Keep in! the teacher at the back of the line of children called, gently, as they scuttled excitedly from the school yard onto the pavement this morning. Ah sunshine! I shared a little in their excitement remembering teacher telling us to Keep in as we scramble out of school to go on a ramble. Two by two, hand in hand and one behind the other. Just once a year we went into the woods during school time to…ramble. I loved those days.
The new leaves on the Field Maple caught my eye. They shine. Then as other leaves grow they lose their shine, mature and mellow. As is the way of things. One sees this process everywhere. Easy to think in sad terms. Perhaps in terms of passing time and all that brings in an everyday way. Of aging; decay and eventual shriveling up and ceasing to be. But I think not. Not today. There is something eternal in the scuttling excited children as with the new leaves. (And also equally true with the shriveled leaf.) There is certainly a depth to existence which is not diminished by mere passing of physical time.
It is your own brilliantly luminous Treasure House.
Let loose this brilliance through your eyes, (and)
you bathe the Buddha body and Buddha Land in splendor;
Buster bathes his Buddha body on a long walk in the Lake District.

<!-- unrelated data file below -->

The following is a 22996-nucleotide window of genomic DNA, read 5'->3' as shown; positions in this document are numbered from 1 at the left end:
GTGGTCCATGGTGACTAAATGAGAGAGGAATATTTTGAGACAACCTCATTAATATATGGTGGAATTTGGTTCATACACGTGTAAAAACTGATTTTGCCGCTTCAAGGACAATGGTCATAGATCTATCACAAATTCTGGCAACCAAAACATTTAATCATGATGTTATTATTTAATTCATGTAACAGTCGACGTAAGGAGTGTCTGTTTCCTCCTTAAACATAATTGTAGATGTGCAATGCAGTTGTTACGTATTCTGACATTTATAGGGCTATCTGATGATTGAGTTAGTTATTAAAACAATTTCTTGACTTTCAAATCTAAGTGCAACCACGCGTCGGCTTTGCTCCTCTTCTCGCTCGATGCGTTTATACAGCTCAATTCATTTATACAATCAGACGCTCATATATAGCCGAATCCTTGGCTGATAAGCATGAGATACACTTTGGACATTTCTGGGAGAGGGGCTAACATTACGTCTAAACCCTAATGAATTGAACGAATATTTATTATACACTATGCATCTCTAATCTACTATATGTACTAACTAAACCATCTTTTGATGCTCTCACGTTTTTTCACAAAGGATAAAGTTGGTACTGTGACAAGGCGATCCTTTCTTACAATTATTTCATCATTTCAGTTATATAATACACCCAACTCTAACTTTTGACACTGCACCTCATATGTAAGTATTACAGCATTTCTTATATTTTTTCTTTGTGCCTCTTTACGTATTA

when you set this luminosity free through your ears,
you can hear the sounds and voices of the Buddhas at work;
Two young owls hang out waiting for parental rescue.
When you let this radiance pass out through your hands,
you change yourself as well as others;
Herdwick sheep of The Lake District – I’m thinking knitting!
when you let it pass out through your feet,
you put yourself into action,
now stepping forward, now stepping back.
View back from Fairfied summit.
Great Master Keizan
Many thanks to the monk who took the photograph of the owls and for his and others company on perhaps the longest and most arduous walk I have ever done. The Fairfield Horseshoe circular walk starting at Rydal Hall. Wonderful walk. Good company. Still. No wind.
See also the posting on April 20th for more on Kosho-ji.
Dogen’s original temple at Koshoji was destroyed by fire soon after the community moved to Eiheiji and the current temple was built in the sixteenth century over the original site. For me (Iain speaking) the most important building was the Ryobai-an, a small hall which served as a founder’s shrine to Dogen located next to the present meditation hall. By Iain.
The Ryobai-an, the building where Dogen Zenji’s remains are.